Snoop Dogg Now Owns Death Row’s Music Catalog — With Some Exceptions

Earlier this month, it was reported that Snoop Dogg had acquired Death Row Records’ brand, but was still hammering out negotiations for the accompanying catalog. Today, Billboard reports that he’s officially completed those negotiations and now owns the masters for both of his albums under the label, Doggystyle and The Doggfather, as well as those for his 213 associates Daz Dillinger and Kurupt, along with Lady of Rage and the compilations and soundtracks Death Row released throughout the ’90s. The terms of the deal were not disclosed.

However, that impressive collection of music does not include a few of the most well-known Death Row releases. Dr. Dre’s The Chronic is set to be returned to Snoop’s longtime collaborator sometime next year (August at the latest), while Tupac Shakur’s seminal classic All Eyez On Me and The Don Killuminati: The 7 Day Theory (as Makavelli) have already reverted to Amaru Entertainment and the Tupac estate.

Snoop might not miss those exceptions much in the long run, as Billboard notes both of his albums are Death Row’s best sellers. Meanwhile, his newly released BODR (Bacc On Death Row) — his first release for the album in 25 years — is already generating revenue to the tune of 10,000 units, while Doggystyle alone was worth 169,000 units just in 2021. Billboard puts the total revenue for the catalog at around $6 million last year. Combined with the branding — which handles merch and licensing of the Death Row logo — Snoop’s adding about $50 million of value to his name. Billboard notes, however, that Snoop may not have paid that much to MNRK, which previously held the rights to Death Row, due to it no longer having an interest in the brand and having a tendency to return rights to artists, as it did with Dre and Pac.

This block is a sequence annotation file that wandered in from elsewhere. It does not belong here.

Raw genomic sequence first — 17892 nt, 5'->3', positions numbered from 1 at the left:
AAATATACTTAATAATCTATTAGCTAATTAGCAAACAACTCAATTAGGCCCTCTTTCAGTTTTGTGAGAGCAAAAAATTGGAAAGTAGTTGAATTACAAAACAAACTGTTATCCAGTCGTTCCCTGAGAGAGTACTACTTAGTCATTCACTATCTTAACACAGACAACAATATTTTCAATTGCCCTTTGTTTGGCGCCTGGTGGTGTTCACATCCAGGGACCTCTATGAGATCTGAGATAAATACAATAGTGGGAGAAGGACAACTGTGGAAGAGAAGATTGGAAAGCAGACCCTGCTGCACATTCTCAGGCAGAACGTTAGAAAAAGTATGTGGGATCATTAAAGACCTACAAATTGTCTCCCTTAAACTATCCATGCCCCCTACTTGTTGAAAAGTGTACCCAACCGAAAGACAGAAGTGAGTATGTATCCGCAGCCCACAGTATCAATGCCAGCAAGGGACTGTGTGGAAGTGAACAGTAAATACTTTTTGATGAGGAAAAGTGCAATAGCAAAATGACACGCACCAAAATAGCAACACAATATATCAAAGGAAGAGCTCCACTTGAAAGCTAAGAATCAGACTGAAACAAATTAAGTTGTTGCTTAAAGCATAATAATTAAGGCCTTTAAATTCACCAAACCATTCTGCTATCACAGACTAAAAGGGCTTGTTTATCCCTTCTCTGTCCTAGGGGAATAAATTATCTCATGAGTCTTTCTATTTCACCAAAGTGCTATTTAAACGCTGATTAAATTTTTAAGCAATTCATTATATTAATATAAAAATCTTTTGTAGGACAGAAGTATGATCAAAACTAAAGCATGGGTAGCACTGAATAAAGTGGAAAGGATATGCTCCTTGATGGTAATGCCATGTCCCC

Snoop says he wants to turn Death Row into an “NFT label,” which holds interesting prospects for the future, while his former protege Bow Wow revealed plans to release his own final album under the imprint earlier today.